The appellants were said to have made false mortgage applications. They appealed convictions for dishonestly obtaining property by deception.
Held: A chose in action created by an electronic bank transfer was not property which was capable of . .
CitedDon King Productions Inc v Warren and Others ChD 13-Apr-1998
Where partnership terms required benefit of all contracts to be assigned to the partnership, this included unassignable personal contracts which were to be held in trust for partnership, unless stated otherwise.
Lightman J said: ‘The existence . .
CitedBarbados Trust Company Ltd v Bank of Zambia and Another CA 27-Feb-2007
The creditor had assigned the debt, but without first giving the debtor defendant the necessary notice. A challenge was made to the ability of the assignee to bring the action, saying that the deed of trust appointed to circumvent the reluctance of . .
CitedBarbados Trust Company Ltd v Bank of Zambia and Another CA 27-Feb-2007
The creditor had assigned the debt, but without first giving the debtor defendant the necessary notice. A challenge was made to the ability of the assignee to bring the action, saying that the deed of trust appointed to circumvent the reluctance of . .
CitedHarris v Kent and Another ChD 14-Mar-2007
The claimant said the defendant had failed to complete his promise to arrange for the issue of shares in a company in return for a loan. The defendant denied the contract.
Held: It had been agreed to treat the claimant as a fifty per cent . .
CitedLloyds TSB Bank Plc v Markandan and Uddin (A Firm) ChD 14-Oct-2010
The claimant sought damages saying that the defendant firm of solicitors had failed to deal properly with a conveyance having paid across the mortgage funds to a non-existent firm of solicitors and without obtaining the appropriate documents at all. . .
CitedCook v The Mortgage Business Plc CA 24-Jan-2012
The land owners sought relief from possession orders made under mortgages given in equity release schemes: ‘If the purchaser raises all or part of the purchase price on mortgage, and then defaults, the issue arises whether the mortgagee’s right to . .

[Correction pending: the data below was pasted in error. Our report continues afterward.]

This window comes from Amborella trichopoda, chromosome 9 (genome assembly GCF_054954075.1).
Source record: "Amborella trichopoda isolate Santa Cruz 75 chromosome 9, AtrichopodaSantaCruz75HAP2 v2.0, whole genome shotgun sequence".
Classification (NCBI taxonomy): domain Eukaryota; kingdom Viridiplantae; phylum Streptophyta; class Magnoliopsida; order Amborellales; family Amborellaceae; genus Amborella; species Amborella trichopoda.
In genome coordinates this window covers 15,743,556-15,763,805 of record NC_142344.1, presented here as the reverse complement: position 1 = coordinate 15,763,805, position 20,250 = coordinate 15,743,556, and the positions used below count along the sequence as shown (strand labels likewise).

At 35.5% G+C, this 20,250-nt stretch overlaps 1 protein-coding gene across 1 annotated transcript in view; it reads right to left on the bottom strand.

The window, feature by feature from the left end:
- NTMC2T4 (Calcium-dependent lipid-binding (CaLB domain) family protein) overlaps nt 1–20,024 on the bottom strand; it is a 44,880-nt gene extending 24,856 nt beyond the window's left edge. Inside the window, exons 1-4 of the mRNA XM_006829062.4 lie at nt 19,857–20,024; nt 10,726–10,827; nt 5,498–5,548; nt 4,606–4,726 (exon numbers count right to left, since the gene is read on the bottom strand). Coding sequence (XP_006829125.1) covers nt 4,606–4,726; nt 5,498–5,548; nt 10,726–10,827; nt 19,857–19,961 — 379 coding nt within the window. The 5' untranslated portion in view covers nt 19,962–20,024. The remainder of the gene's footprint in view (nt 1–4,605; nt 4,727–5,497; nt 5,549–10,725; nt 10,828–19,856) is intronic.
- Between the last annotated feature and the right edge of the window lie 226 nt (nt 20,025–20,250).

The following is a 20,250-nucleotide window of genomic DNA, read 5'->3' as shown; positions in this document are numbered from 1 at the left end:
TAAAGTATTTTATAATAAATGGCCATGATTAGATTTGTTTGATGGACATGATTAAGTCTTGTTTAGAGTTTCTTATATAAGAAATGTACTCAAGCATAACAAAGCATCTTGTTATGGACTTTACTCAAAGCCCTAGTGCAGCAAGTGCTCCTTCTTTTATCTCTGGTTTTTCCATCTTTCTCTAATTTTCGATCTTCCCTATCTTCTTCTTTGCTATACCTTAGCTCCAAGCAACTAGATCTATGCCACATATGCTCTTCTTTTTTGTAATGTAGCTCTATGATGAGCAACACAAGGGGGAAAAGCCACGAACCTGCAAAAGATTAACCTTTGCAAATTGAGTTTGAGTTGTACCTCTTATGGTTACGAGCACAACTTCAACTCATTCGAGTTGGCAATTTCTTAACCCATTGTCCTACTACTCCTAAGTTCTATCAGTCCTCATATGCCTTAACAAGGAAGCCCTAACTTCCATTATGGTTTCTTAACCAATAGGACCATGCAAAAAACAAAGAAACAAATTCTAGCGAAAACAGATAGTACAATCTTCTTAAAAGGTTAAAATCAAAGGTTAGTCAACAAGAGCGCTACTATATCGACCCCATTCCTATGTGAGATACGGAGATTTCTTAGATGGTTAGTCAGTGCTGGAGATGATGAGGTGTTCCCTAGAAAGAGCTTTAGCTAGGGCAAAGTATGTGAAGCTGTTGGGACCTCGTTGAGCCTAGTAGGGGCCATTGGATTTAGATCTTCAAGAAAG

CitedAIB Group (UK) Plc v Mark Redler and Co Solicitors CA 8-Feb-2013
The defendant firm of solicitors had acted for the claimants under instructions to secure a first charge over the secured property. They failed to secure the discharge of the existing first charge, causing losses. AIB asserted breach of trust.
CitedAIB Group (UK) Plc v Mark Redler and Co Solicitors SC 5-Nov-2014
Bank not to recover more than its losses
The court was asked as to the remedy available to the appellant bank against the respondent, a firm of solicitors, for breach of the solicitors’ custodial duties in respect of money entrusted to them for the purpose of completing a loan which was to . .
See AlsoTarget Holdings Limited v Redferns (a Firm) Alexander Stevens and Company Limited (T/a Alexander Stevens Druce) CA 16-Oct-1998
. .
CitedPurrunsing v A’Court and Co (A Firm) and Another ChD 14-Apr-2016
The claimant had paid money for a property, but the seller was a fraudster and no money or title was recovered. The claimant sued both his conveyancers and the solicitors who had acted for the fraudster, in each case innocently. The defendants each . .
CitedRevenue and Customs v Joint Administrators of Lehman Brothers International (Europe) SC 13-Mar-2019
The Court was asked whether interest payable under rule 14.23(7) of the Insolvency Rules 2016 is ‘yearly interest’ within the meaning of section 874 of the Income Tax Act 2007. If so, the administrators must deduct income tax before paying interest . .

Lists of cited by and citing cases may be incomplete.

Legal Professions, Trusts, Damages

Updated: 17 January 2022; Ref: scu.89715